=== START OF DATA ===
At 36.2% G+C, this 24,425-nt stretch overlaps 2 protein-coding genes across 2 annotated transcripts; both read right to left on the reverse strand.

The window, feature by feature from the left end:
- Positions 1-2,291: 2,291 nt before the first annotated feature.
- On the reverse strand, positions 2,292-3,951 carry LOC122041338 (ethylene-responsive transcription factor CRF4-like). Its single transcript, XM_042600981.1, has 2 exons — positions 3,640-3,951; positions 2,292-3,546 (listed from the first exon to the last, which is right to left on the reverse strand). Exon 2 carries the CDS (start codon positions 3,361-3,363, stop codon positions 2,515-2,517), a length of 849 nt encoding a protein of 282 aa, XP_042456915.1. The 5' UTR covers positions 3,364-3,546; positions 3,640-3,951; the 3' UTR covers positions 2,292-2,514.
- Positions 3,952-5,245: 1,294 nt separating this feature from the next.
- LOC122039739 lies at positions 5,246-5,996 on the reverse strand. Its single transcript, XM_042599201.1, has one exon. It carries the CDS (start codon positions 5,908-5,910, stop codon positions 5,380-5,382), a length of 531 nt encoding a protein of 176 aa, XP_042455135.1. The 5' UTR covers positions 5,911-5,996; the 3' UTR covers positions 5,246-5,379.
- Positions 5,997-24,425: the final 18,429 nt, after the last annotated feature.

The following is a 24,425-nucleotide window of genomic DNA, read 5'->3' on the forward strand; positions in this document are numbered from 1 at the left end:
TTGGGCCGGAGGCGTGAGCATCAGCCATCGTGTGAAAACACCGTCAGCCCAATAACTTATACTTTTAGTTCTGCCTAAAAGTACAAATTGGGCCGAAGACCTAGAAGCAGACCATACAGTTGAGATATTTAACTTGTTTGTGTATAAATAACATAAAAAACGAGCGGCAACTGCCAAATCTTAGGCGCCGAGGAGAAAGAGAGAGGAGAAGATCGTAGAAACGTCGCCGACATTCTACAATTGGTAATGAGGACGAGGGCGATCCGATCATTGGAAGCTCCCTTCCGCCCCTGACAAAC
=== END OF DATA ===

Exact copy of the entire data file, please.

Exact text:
At 36.2% G+C, this 24,425-nt stretch overlaps 2 protein-coding genes across 2 annotated transcripts; both read right to left on the reverse strand.

The window, feature by feature from the left end:
- Positions 1-2,291: 2,291 nt before the first annotated feature.
- On the reverse strand, positions 2,292-3,951 carry LOC122041338 (ethylene-responsive transcription factor CRF4-like). Its single transcript, XM_042600981.1, has 2 exons — positions 3,640-3,951; positions 2,292-3,546 (listed from the first exon to the last, which is right to left on the reverse strand). Exon 2 carries the CDS (start codon positions 3,361-3,363, stop codon positions 2,515-2,517), a length of 849 nt encoding a protein of 282 aa, XP_042456915.1. The 5' UTR covers positions 3,364-3,546; positions 3,640-3,951; the 3' UTR covers positions 2,292-2,514.
- Positions 3,952-5,245: 1,294 nt separating this feature from the next.
- LOC122039739 lies at positions 5,246-5,996 on the reverse strand. Its single transcript, XM_042599201.1, has one exon. It carries the CDS (start codon positions 5,908-5,910, stop codon positions 5,380-5,382), a length of 531 nt encoding a protein of 176 aa, XP_042455135.1. The 5' UTR covers positions 5,911-5,996; the 3' UTR covers positions 5,246-5,379.
- Positions 5,997-24,425: the final 18,429 nt, after the last annotated feature.

The following is a 24,425-nucleotide window of genomic DNA, read 5'->3' on the forward strand; positions in this document are numbered from 1 at the left end:
TTGGGCCGGAGGCGTGAGCATCAGCCATCGTGTGAAAACACCGTCAGCCCAATAACTTATACTTTTAGTTCTGCCTAAAAGTACAAATTGGGCCGAAGACCTAGAAGCAGACCATACAGTTGAGATATTTAACTTGTTTGTGTATAAATAACATAAAAAACGAGCGGCAACTGCCAAATCTTAGGCGCCGAGGAGAAAGAGAGAGGAGAAGATCGTAGAAACGTCGCCGACATTCTACAATTGGTAATGAGGACGAGGGCGATCCGATCATTGGAAGCTCCCTTCCGCCCCTGACAAAC